Featured Recipe: Kohlrabi, Carrot and Lettuce Slaw

A fresh slaw made with kohlrabi, lettuce and carrot, perfect as a side dish or a light lunch.

Serves 4

Ingredients:

2 large kohlrabi bulbs peeled

2 large carrots peeled

2 cups finely chopped lettuce or combination of lettuce and kale

handful chopped green onion (or diced sweet onion)

1 cup almonds chopped

1 lemon juice retained

salt and black pepper to season

3 tablespoons sesame seeds

your choice of dressing

Instructions:

Grate both the kohlrabi and carrot roughly in a large mixing bowl.

Add the lettuce and toss to mix.

Add the green onion, almonds, lemon juice, seasoning and sesame seeds. Mix well.

Serve your salad with your choice of dressing.

RECIPE NOTES

Great as a light lunch, and quick to prepare as a side dish with your main dish.

Recipe adapted from aninas-recipes.com

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From Peas to Beans

I can’t remember a year when I went from picking peas to picking beans. I wish I had more of those wonderful sugar snap peas, but…they love the cool weather and July is about when they decide to call it quits. This has a been a particularly good year for leafy vegetables and peas. I am always amazed at the fortitude of plants. Their whole purpose is to reproduce and as a farmer my whole purpose is to keep harvesting so that the plant will continue to keep producing, in this case, peas.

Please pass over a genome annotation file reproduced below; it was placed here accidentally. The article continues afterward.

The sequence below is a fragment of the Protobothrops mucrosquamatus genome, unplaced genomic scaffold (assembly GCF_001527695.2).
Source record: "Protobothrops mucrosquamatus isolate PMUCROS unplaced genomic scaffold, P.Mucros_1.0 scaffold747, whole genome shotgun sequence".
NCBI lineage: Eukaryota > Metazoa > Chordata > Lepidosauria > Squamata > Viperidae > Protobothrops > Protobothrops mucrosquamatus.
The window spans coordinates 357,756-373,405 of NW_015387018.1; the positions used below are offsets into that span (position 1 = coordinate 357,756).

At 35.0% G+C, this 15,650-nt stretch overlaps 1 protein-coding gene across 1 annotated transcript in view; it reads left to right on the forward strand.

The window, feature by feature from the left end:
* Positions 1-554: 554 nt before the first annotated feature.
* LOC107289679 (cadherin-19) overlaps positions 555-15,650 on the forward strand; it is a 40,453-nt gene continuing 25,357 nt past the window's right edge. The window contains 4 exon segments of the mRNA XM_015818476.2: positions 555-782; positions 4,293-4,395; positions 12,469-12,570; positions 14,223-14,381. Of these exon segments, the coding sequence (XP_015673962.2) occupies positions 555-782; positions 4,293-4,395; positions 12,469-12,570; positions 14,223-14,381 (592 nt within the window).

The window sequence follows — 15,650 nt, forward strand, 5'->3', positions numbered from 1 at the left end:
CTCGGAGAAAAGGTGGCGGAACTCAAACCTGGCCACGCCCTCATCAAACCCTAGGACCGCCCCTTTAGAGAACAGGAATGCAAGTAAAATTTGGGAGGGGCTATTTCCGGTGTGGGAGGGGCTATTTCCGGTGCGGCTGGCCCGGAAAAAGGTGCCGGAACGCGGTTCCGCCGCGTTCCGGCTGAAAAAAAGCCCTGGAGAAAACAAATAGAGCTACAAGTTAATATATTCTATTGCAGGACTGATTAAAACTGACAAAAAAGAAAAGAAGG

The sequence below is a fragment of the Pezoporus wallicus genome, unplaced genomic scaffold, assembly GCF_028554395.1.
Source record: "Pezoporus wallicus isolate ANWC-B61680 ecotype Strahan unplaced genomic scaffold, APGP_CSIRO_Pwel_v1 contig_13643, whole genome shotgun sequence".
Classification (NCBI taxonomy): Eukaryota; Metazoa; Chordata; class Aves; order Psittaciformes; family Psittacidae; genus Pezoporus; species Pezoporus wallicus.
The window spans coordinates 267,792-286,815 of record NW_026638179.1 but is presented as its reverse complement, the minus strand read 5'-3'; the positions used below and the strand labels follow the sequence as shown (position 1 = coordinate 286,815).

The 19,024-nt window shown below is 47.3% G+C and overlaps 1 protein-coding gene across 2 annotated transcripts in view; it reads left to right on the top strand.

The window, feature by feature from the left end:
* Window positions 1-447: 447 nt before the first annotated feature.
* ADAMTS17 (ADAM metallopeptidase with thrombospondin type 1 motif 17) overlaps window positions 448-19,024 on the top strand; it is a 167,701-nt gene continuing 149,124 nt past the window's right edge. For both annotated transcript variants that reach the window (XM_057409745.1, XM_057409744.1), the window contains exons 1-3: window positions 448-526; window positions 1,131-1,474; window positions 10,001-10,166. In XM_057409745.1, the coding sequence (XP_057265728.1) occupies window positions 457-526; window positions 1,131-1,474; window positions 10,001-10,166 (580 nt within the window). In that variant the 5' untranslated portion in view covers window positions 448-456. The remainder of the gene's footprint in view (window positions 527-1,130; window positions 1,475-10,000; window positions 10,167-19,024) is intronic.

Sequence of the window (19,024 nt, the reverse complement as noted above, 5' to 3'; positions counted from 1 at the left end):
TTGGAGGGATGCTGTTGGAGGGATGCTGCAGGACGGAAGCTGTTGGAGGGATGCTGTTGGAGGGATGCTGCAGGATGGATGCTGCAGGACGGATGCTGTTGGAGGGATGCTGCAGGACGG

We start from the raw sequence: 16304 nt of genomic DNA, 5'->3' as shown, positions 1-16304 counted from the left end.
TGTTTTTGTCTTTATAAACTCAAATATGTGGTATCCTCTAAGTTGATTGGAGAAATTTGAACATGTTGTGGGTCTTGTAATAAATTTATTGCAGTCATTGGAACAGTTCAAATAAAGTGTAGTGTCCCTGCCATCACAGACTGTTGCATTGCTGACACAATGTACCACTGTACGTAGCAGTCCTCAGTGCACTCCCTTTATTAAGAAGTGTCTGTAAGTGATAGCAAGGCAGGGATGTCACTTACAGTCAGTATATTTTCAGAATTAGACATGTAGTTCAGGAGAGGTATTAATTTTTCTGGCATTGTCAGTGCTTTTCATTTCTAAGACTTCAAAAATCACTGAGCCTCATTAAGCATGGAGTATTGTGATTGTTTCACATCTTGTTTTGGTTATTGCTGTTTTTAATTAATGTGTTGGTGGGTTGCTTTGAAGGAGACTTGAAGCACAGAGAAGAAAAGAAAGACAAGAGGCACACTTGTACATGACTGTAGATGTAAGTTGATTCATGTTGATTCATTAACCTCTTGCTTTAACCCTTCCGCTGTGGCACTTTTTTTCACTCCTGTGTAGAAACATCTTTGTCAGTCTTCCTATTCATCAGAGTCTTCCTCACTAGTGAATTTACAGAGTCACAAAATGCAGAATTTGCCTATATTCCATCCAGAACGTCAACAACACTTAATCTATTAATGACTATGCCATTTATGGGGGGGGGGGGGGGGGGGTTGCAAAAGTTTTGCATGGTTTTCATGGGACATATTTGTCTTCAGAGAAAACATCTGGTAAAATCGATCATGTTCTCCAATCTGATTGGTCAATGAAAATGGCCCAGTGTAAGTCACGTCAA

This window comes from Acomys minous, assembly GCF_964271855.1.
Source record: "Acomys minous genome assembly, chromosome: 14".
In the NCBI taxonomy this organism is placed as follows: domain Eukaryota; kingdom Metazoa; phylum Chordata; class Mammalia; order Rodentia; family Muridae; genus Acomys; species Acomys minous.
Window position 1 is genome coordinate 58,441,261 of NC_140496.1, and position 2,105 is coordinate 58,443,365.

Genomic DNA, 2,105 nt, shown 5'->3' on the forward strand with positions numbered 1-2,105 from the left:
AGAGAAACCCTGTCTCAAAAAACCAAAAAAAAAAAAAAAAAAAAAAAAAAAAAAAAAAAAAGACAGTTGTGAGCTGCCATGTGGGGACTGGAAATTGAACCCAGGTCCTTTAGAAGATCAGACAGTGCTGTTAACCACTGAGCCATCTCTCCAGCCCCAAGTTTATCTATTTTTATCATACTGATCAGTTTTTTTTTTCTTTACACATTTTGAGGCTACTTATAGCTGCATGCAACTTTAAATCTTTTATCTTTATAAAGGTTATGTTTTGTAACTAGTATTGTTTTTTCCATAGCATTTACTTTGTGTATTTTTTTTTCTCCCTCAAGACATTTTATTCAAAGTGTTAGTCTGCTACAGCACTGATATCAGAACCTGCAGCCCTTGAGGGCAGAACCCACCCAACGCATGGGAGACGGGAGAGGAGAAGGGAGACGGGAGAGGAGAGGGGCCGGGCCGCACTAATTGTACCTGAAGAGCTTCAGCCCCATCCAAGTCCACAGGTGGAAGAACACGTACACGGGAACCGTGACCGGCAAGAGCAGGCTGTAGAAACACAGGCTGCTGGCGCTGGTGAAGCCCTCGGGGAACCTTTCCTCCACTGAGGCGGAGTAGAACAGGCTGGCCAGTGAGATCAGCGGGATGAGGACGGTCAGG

We have picked peas 2-3x a week for the last three weeks and even though I try and stagger my plantings, they all finish up around the same time. When it comes to peas, I have learned to plant once. The challenge with that is you can lose a crop when the weather turns south or, as in this year, hit a home run!

Now we are transitioning to Beans. My hamstrings are hurting just thinking about picking them. We grow a bush type bean that concentrates the harvest over a two-week period. Beans unlike peas handle staggered plantings pretty well. I have found that the April plantings are only a week a head of the early May plantings. There are also June and July plantings of beans. Those July plantings always make me a little nervous because most of my summer help heads back to school and Soccer season starts up about the time I need to pick them. They’re planted now!

We are also in the throes of raspberries and blackberries. We pick them every day and put them in our menus. This time of year, the menu planning is a little “squirrely”! Have you ever gone to a restaurant and the menu says, “Seasonal Vegetables or Seasonal Fruit”? Around here that is how we roll. I am constantly bringing up a few more random fresh vegetables and the packing team is tweaking the menus to fit it in and get out to you.

A good example of this in action is raspberries and blackberries. The season starts with raspberries and then blackberries start a week later and then both are on at the same time and then raspberries slow down and the blackberries keep trucking which is where we are right now. So, we will plan to bring you either raspberries or blackberries depending on which is ready on a given day.